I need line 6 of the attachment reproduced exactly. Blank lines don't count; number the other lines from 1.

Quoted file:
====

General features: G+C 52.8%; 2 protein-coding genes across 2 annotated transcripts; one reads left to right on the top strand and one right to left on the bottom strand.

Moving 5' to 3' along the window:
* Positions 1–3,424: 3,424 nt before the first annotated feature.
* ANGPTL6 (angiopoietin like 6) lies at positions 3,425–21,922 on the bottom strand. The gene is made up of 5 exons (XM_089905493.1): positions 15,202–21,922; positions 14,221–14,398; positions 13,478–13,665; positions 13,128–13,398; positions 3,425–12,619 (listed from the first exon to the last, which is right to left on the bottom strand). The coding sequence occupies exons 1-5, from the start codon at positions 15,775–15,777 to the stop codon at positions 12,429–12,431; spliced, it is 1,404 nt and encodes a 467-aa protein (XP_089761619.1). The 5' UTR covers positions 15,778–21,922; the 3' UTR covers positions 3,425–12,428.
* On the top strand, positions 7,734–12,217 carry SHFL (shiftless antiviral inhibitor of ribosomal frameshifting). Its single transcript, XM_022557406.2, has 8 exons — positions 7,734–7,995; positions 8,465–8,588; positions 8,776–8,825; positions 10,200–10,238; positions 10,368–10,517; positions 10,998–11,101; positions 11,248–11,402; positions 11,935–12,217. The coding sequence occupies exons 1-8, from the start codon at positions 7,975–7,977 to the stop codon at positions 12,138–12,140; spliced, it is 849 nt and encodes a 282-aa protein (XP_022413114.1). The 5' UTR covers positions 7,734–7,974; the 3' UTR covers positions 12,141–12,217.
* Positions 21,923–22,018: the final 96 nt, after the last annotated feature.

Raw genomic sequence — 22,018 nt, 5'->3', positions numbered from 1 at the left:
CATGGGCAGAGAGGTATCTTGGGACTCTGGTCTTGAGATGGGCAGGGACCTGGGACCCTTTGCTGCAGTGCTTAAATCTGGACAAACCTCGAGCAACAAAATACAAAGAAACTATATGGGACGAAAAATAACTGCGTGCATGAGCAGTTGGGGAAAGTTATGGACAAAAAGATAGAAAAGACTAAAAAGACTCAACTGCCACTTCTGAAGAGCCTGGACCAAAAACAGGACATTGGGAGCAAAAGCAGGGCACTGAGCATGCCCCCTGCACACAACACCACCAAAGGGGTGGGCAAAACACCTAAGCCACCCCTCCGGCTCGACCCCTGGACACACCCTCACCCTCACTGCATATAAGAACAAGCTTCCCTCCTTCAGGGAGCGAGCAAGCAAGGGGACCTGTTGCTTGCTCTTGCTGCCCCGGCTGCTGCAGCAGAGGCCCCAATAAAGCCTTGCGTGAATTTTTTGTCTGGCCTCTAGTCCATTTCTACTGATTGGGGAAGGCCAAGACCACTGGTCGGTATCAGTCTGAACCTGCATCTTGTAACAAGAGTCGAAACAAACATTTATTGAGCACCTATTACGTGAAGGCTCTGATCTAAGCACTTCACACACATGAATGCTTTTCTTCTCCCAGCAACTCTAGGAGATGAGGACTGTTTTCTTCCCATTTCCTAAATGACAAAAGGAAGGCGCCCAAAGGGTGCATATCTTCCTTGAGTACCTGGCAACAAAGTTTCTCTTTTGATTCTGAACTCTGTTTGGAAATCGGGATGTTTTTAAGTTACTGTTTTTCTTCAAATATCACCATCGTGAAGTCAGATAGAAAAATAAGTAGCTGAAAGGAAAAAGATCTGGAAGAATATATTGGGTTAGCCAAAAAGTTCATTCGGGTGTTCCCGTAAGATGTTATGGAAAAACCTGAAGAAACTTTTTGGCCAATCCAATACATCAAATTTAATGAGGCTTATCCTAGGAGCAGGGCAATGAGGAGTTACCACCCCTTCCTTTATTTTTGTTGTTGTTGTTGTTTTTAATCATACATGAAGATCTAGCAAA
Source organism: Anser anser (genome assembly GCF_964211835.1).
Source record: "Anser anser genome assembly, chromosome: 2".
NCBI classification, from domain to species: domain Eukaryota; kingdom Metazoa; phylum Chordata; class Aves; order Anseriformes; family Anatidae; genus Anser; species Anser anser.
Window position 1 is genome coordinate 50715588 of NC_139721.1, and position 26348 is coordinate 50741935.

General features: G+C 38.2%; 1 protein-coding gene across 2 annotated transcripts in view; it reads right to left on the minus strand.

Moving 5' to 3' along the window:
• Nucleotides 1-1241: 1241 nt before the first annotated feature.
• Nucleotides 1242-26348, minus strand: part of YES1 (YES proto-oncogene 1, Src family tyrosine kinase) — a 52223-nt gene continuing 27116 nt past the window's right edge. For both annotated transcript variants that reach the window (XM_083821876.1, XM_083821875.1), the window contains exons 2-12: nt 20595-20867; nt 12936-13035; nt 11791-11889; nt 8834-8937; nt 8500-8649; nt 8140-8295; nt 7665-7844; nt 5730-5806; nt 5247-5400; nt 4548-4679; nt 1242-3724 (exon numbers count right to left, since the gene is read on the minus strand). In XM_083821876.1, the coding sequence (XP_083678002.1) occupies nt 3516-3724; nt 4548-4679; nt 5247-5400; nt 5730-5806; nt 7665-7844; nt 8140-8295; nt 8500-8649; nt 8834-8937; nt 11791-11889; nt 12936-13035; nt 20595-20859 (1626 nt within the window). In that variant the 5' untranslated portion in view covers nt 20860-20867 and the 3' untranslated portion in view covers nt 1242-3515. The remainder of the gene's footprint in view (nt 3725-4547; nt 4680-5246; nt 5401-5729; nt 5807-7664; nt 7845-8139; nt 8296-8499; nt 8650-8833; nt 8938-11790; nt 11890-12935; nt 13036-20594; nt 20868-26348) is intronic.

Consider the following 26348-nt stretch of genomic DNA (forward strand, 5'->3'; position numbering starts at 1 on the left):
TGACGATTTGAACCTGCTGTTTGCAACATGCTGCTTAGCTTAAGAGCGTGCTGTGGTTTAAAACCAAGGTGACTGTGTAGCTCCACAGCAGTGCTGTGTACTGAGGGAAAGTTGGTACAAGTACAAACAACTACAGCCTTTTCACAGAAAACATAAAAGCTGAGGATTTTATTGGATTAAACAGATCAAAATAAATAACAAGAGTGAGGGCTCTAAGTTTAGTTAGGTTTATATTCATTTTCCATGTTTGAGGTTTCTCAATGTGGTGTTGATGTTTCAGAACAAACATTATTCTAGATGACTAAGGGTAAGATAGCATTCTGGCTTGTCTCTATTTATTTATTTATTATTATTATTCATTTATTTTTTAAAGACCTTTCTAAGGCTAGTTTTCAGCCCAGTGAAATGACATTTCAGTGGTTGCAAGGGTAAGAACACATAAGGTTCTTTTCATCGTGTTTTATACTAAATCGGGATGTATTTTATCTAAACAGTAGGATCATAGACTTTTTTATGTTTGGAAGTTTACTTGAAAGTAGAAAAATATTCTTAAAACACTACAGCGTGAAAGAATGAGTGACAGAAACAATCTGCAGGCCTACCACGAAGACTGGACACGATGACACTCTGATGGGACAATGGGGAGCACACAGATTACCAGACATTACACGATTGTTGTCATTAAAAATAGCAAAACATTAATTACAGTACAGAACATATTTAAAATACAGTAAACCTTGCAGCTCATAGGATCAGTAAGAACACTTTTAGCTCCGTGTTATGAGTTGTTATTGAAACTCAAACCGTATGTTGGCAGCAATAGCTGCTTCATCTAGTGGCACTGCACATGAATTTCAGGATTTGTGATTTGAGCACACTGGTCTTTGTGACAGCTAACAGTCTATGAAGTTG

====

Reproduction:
* Positions 21,923–22,018: the final 96 nt, after the last annotated feature.